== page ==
16 Mar 2013

Recent software patent cases in Australia

Submitted by Troy Rollo

Justice Emmett recently delivered two software patent cases that serve as a very useful guide to the law on software patent cases in Australia.

Research Affiliates v Commissioner of Patents [2013] FCA 71 (Emmett J)

In this decision the sole question was whether the claimed invention was a “manner of manufacture”. Emmett J offered the following explanation for things can constitute a “manner of manufacture” (at [14]):

A manner of manufacture or kind of manufacture, must be construed as including the practice of making or the process of making, as well as the means of making the product or thing. Thus, even though an inventor may not use any newly devised mechanism, nor produce any new substance, he may nevertheless, by providing some new and useful effect through his practice or process, acquire a monopoly in such improved result, by explaining how that result is secured by his practice or process.

It should be added that “manner of manufacture” can also refer to the thing made. In that case “manner” has its meaning in the phrase “all manner of things”, and “manufacture” has its less common meaning being a thing made by the hand of man. That is, “manner of manufacture” includes all kinds of physical things not found in nature.

Emmett J went on to say (at [17]):

In the case of computer programs, it is necessary to look at the application of the program to produce a practical and useful result, so that more than mere information is involved. The method of a claimed invention will not be patentable if it does not produce an artificial state of affairs, in the sense of a concrete, tangible, physical or observable effect.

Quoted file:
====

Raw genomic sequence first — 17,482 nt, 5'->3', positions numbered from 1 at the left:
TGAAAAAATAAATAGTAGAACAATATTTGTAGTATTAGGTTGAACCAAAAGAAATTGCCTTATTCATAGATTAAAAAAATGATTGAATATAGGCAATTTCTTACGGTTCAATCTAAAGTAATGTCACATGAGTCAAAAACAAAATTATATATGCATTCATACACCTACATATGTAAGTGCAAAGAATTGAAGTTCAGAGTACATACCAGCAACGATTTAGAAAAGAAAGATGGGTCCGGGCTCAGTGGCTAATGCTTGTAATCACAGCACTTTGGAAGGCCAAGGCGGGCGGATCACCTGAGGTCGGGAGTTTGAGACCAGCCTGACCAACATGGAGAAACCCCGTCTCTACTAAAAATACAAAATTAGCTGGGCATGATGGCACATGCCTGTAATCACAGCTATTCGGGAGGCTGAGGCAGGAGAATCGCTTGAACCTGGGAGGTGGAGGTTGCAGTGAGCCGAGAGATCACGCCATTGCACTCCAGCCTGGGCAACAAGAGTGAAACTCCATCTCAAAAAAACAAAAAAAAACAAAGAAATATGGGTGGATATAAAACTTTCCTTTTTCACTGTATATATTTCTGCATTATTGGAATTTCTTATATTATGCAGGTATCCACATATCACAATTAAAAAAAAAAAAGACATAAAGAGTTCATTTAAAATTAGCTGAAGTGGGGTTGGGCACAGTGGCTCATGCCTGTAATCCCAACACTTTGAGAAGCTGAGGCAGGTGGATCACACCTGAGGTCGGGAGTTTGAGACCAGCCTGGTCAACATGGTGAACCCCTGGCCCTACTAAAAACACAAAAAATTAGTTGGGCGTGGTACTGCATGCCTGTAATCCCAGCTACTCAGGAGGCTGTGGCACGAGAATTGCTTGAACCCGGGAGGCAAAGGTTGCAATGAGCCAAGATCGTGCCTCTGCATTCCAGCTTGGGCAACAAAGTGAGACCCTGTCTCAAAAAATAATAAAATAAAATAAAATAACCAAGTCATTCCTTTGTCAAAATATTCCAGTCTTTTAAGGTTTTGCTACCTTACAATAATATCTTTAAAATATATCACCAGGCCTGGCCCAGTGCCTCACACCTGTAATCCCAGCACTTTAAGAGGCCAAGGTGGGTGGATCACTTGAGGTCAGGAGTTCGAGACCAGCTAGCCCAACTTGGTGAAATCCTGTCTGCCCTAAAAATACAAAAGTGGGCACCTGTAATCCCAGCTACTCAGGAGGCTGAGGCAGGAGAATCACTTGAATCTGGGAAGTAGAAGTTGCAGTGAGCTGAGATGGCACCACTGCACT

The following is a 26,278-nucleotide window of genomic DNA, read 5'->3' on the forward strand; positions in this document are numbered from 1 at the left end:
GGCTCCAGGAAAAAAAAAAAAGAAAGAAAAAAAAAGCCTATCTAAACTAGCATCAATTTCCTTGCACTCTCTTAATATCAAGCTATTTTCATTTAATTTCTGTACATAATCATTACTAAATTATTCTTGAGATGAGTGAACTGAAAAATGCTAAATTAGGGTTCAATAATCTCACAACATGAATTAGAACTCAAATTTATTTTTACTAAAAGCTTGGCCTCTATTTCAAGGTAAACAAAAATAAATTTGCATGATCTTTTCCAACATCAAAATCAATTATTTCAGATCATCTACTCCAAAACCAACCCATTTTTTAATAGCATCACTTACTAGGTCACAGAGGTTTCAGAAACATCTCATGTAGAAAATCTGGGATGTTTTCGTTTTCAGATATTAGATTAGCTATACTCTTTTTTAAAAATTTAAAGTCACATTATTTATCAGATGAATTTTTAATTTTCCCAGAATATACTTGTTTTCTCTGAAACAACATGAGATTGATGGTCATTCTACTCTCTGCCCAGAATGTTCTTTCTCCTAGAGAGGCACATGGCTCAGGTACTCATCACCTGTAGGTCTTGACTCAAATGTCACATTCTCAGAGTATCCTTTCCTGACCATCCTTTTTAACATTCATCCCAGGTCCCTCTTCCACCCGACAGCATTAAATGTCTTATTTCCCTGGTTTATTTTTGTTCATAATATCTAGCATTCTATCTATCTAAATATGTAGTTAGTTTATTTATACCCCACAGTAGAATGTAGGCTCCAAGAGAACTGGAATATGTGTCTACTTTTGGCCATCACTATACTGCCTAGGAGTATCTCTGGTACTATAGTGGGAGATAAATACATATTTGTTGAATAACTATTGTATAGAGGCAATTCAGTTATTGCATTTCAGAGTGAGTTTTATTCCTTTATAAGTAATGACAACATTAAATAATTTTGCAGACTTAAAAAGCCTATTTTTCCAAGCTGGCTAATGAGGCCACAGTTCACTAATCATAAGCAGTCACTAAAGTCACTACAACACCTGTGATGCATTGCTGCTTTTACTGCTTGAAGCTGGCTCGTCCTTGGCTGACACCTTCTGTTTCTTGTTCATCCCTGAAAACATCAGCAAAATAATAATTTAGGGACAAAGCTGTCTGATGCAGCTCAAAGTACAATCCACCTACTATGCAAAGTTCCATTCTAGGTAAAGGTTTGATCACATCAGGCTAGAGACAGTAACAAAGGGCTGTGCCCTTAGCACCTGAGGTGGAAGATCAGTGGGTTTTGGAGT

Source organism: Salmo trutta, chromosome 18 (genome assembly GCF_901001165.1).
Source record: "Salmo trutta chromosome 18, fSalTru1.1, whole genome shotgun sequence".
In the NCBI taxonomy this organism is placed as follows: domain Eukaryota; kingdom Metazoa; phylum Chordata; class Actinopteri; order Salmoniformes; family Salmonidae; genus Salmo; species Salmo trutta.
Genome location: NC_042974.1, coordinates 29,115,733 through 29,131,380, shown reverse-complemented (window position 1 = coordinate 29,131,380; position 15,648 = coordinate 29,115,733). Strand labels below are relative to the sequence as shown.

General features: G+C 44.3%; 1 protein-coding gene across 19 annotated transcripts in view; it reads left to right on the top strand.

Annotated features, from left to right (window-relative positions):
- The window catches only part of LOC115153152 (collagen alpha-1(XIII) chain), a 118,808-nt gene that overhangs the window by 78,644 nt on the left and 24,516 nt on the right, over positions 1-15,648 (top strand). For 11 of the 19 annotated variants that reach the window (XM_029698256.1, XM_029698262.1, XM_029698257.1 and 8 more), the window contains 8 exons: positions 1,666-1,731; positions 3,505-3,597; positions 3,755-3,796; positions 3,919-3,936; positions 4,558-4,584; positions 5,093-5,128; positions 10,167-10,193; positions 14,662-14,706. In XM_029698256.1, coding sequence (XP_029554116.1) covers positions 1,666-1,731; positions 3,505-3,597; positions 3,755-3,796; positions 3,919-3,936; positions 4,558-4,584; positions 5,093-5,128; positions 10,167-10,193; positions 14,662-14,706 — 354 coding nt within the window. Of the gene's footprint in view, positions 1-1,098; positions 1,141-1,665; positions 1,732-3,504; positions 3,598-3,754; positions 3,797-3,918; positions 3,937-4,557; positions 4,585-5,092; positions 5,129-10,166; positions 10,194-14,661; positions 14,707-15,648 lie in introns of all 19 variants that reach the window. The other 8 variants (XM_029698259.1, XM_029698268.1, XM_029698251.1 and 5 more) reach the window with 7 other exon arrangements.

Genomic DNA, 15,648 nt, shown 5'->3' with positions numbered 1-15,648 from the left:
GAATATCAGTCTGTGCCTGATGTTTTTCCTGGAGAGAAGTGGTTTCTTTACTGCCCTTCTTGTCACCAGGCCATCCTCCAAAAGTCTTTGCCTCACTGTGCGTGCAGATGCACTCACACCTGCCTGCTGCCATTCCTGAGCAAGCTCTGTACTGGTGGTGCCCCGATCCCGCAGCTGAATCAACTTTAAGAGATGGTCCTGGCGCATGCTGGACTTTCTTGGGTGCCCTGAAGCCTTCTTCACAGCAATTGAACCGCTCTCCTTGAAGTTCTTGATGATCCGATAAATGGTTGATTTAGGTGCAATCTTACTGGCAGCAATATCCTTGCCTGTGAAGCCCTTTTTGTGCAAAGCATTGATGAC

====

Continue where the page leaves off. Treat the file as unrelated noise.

In this case the claims were to a program which generated an portfolio of securities for use as an index. The only physical effect was the storage of the portfolio in a file in memory, on disk, or on a flash drive. Emmett J found that this was the mere storage of information and not an artificial state of affairs. The portfolio could be stored in a person's memory, or written on paper, and the storage of it in a computer does not create the required artificiality (at [67]). The claimed invention did not improve the use of the computer, rather the use of the computer made the claimed invention, which was possible without the computer, more efficient (at [70]). The implementation by computer was no more than the modern equivalent of writing the portfolio on a piece of paper, and amounted to using the computer in the ordinary way (at [72]).

Dynamite Games v Azure Gaming Australia [2013] FCA 163

For his retirement from the Federal Court, Emmett J has left us with a comprehensive decision on software patents, going into some detail on a wide range of principles, even when not important to decide the case.

Dynamite and Azure are gaming machine companies. Emmett J decided the case on the question of inventive step (and innovative step), and invalidated the patents. but also went on to consider other issues that arise with software patents, including “manner of manufacture”, the nature and identification of an inventive step, novelty, analyzing claims and determining whether there has been infringement. If you are interested in software patent issues, this case is well worth a read, but impossible to summarise.

Reading the decision, you may get the impression that Emmett J had some remaining thoughts on how case law should develop in relation to software patent issues, and wanted to leave a judgment as a guide to future Federal Court judges, while he could still do so as one of them.